The first Women’s Open was the only one conducted at match play. Patty Berg won the 36-hole qualifying medal in 1946, with rounds of 72-73-145, then won the championship by defeating Betty Jameson, 5 and 4, in the 36-hole final.

The small membership of the WPGA ran the championship for three years. By 1949, however, women’s professional golf was making significant strides and the Ladies Professional Golf Association was founded. A group of 11 women, including Berg, Jameson, Louise Suggs and Babe Didrikson Zaharias, established the new association to provide organized tourna- ments for women professionals. The LPGA ran the Women’s Open for four years, but in 1953 asked the USGA to conduct the championship. The first Women’s Open under the USGA flag was played at the Country Club of Rochester, in upstate New York, where Betsy Rawls won the second of her four Women’s Open titles (1951, 1953, 1957, 1960).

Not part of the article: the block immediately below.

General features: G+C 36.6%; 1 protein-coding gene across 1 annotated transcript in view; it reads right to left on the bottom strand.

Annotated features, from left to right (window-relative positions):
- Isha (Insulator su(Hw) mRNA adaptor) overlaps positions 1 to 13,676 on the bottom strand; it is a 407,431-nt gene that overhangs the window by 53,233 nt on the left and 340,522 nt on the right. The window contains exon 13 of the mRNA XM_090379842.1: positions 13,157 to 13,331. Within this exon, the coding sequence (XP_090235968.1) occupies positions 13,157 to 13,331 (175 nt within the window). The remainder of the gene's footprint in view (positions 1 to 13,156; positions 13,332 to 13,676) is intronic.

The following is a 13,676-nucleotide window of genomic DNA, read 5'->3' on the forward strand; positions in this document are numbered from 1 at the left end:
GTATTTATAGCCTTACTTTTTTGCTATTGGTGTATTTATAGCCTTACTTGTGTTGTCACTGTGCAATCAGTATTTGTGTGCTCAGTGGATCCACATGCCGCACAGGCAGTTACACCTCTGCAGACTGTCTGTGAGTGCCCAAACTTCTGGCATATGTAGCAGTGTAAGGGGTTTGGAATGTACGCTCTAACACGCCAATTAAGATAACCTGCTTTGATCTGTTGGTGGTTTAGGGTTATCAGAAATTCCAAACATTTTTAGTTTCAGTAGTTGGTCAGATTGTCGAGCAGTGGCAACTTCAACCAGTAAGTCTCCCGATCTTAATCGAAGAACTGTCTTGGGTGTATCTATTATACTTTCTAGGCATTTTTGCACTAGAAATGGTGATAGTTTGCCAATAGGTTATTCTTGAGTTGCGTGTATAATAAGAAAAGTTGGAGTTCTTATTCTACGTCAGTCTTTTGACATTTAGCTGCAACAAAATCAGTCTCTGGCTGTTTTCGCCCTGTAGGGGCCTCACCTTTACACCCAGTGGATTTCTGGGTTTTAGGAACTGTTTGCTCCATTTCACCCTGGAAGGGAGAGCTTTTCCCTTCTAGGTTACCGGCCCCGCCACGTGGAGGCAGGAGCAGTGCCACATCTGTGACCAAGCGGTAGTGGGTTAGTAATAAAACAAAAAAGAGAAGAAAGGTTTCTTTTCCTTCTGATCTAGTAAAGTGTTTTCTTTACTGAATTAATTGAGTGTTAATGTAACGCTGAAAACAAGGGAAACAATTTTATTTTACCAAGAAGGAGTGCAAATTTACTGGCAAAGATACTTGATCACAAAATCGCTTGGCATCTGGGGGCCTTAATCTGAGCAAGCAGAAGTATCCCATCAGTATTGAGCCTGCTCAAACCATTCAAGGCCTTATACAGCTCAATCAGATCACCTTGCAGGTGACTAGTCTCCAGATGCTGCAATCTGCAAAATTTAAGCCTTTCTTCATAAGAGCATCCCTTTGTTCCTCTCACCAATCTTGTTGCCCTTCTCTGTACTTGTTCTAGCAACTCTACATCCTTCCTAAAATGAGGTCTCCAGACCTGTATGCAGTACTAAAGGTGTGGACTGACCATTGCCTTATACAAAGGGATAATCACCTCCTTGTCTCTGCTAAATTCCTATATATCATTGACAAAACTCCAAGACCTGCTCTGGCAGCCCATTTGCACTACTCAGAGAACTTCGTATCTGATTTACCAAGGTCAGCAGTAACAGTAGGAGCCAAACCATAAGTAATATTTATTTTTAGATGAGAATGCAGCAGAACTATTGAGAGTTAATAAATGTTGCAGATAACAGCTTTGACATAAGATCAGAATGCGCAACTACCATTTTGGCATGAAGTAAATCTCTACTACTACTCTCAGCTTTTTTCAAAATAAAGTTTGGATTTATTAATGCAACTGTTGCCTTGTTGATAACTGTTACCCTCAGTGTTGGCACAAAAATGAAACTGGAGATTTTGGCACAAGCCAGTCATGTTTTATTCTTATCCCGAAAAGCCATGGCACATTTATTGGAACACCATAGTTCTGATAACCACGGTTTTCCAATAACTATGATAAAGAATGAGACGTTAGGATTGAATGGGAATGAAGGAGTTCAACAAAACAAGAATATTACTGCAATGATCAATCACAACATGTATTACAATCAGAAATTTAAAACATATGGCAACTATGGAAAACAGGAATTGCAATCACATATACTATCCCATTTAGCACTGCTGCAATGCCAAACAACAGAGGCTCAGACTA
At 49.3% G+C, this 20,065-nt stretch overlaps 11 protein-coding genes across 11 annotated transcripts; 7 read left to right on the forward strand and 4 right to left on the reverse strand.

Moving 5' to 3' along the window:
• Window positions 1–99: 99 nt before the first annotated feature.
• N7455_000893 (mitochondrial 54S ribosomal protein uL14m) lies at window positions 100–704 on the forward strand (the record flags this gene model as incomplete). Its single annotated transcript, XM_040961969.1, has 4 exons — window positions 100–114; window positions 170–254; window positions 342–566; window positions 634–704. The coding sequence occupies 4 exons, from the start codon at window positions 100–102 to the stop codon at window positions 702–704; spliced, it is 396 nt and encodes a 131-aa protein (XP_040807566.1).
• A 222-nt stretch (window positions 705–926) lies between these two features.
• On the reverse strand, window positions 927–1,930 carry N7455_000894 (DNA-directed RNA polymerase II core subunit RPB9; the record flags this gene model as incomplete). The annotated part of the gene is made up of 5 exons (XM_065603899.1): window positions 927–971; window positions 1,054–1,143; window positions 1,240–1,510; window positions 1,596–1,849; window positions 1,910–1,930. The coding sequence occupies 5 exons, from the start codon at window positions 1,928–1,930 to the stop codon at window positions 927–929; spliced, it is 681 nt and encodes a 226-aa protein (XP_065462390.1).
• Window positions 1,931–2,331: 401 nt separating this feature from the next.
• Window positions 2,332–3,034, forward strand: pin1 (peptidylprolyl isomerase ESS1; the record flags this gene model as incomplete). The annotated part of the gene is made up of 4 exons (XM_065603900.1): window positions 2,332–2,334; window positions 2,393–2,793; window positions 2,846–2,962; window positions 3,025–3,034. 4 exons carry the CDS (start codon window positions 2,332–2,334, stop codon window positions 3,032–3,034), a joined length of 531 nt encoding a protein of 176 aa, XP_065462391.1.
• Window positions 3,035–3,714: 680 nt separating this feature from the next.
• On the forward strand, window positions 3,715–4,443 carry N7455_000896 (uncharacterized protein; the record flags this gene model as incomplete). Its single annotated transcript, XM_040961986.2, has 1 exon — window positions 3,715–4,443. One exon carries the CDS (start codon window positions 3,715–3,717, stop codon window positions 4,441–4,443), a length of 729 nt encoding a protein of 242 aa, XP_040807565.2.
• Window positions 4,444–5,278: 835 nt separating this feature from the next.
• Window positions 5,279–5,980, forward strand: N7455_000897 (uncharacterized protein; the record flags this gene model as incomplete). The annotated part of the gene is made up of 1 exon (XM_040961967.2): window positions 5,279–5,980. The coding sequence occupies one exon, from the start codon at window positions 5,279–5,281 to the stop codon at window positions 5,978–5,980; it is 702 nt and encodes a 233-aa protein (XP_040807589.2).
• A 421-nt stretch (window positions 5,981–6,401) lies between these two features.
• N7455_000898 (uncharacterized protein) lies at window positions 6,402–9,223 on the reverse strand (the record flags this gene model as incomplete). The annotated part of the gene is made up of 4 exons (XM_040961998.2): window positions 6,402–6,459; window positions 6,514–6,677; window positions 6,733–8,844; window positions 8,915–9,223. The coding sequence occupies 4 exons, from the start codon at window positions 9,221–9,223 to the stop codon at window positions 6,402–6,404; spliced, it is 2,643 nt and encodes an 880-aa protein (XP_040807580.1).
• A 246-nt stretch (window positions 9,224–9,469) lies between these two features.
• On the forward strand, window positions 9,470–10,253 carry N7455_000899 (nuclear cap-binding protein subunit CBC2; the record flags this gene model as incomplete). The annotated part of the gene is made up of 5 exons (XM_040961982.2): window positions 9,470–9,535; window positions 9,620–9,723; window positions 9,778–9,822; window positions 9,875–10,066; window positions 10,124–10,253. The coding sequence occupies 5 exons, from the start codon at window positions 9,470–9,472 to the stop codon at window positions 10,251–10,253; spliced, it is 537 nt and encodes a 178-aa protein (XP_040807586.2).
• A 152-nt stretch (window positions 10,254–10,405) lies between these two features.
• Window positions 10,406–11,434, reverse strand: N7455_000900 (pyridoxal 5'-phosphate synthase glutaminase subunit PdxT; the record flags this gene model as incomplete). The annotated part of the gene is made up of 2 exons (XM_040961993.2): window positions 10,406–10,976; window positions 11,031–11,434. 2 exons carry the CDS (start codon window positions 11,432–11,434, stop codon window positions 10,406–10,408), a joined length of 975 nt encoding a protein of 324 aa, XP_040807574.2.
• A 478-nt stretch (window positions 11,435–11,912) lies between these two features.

Conducted by the USGA ever since, the Women’s Open is the oldest championship open to women professionals and ama- teurs. Rawls and Mickey Wright, the only other four-time winner (1958, 1959, 1961, 1964) were the championship’s domi- nant players from 1957 through 1964, winning six Women’s Opens between them during those eight years. In 1967, Catherine Lacoste, daughter of French tennis player Rene Lacoste and 1927 British Ladies Amateur Champion Simone Thion de la Chaume, became the only amateur to win the Women’s Open.